For those reasons spelled out in the tribal code, as well as what many other Council delegates, namely Katherine Benally (Chilchinbeto/Dennehotso/Kayenta) and Roscoe Smith (Crystal/Fort Defiance/Red Lake/Sawmill), thought is an important matter that should not be "rushed," Begay ruled the lease extension legislation "out of order."
"What's the rush," Benally asked her colleagues, before adding in Navajo, "Hozhoo dooleel."
She also added that Title 18 is clear in its meaning.
"We have to abide by the rules, abide by the laws, and make sure we turn every stone and make sure we're all satisfied," she said. ÊÊÊ
Some Council delegates, particularly Duane Tsingine (Bodaway-Gap/Coppermine/K'ai'bii'to/LeChee/Red Lake-Tonalea) and Lorenzo Curley (Houck/Klagetoh/Lupton/Nahata Dziil/Wide Ruins), didn't agree with the rationale behind the sudden use of citing Title 18 for assembling the negotiating team.
Both delegates tried last minute attempts to prevent the legislation from being called out of order.
"This is a very good deal in this day and age that we're negotiating," Tsinigine said. "In 1968, we did not negotiate. It was the federal government that wrote this for us."
Tsinigine added, "I asked the attorney general if the delegates want to be on the negotiation team, which I think is too late, can we extend this another month or two to get them on the negotiation teamÉthis power plant and Navajo Generating Station has to pass."
Curley echoed similar thoughts, saying he was surprised his colleagues "pulled out" Title 18 to complain about it not being adhered to.
"The way I see it is we're not certain about a lot of things and don't feel comfortable about the numbers," Curley said. "We're using Title 18 as an excuse for somebody to come up with a better number. I don't see any improvements by the Title 18 group."
The numbers Curley refers to is the $42 million the tribe would receive annually for extending the lease from 2019 to 2044.
The good news, too, is that had the Committee approved the legislation, they would have convened in a special Navajo Nation Council session immediately after to consider the bill, and possibly would have received a $1 million bonus from NGS owners for passing it.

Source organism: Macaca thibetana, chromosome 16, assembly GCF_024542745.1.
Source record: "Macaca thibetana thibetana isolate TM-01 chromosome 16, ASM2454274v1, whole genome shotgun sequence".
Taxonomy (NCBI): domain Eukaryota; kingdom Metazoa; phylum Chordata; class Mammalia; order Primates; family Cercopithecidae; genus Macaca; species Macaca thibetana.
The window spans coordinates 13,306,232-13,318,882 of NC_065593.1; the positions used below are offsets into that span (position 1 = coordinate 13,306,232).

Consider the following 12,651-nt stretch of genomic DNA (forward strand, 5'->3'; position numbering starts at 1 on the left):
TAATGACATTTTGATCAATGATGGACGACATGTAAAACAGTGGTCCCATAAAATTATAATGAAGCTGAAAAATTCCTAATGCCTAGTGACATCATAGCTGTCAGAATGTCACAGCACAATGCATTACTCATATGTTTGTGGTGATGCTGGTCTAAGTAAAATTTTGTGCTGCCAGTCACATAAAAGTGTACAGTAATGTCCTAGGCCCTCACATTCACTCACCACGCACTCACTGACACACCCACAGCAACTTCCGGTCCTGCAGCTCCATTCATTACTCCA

The annual payment is substantially larger than the $608,400 outlined in the original lease approved in 1969.
According to Mariana Kahn, legislative counsel, Title 18 is valid law.
"Members of the Council, and also the audience there, and then the presenters, today I'm going to rule this out of order, this legislation today," Begay said, after being told by Benally he has the authority to exercise his power as speaker pro tem.
Arrest made in burglary of Diné Education Center
By Noel Lyn Smith
WINDOW ROCK - Personnel from the Navajo Nation Facilities Maintenance Department were busy cleaning after a burglary took place early Friday morning at the Diné Education Center.
The main entrance was marked off with yellow crime scene tape and staff was not allowed inside.
It will remain close until it is cleaned and secured, said Facilities Management Department Manager Marcus Tulley.
Housed in the building are the Department of Diné Education executive offices, the tribe's scholarship and financial aid office, Navajo Head Start, the Johnson O'Malley Program, Office of Youth Development, Office of Research and Planning, Diné Culture and Language, and Vocational Rehabilitation.
Majority of the damage was in the offices of Head Start and the Johnson O'Malley Program.
Binders and papers were tossed on the floor, desktop computers were disassembled and laptop-docking stations were emptied in Head Start while broken glass was swept in the Johnson O'Malley offices.
The portion of the tribe's Division of Finance that was relocated to the building's auditorium in 2011 was not affected, Tulley said.
Navajo Police Department Sgt. Antonio Cooke said police were notified around 4 a.m. about the break-in after an employee noticed broken glass at the main entrance.
As an officer arrived on scene, he saw a man running from the building.
The officer went around the building to look for the individual and found a parked vehicle.
After the officer wrote the license plate number of the vehicle, he continued searching for the man.
While the search continued, the vehicle left the scene so the officer ran the license plate and found out it was registered to an address in Rio Puerco Estates in Fort Defiance.
An arrest was made after officers recovered some of the stolen items from the residence.
Cooke said that in a separate unrelated incident, The Bistro restaurant in the Navajo Nation Shopping Center was also burglarized overnight and an arrest was made in that incident.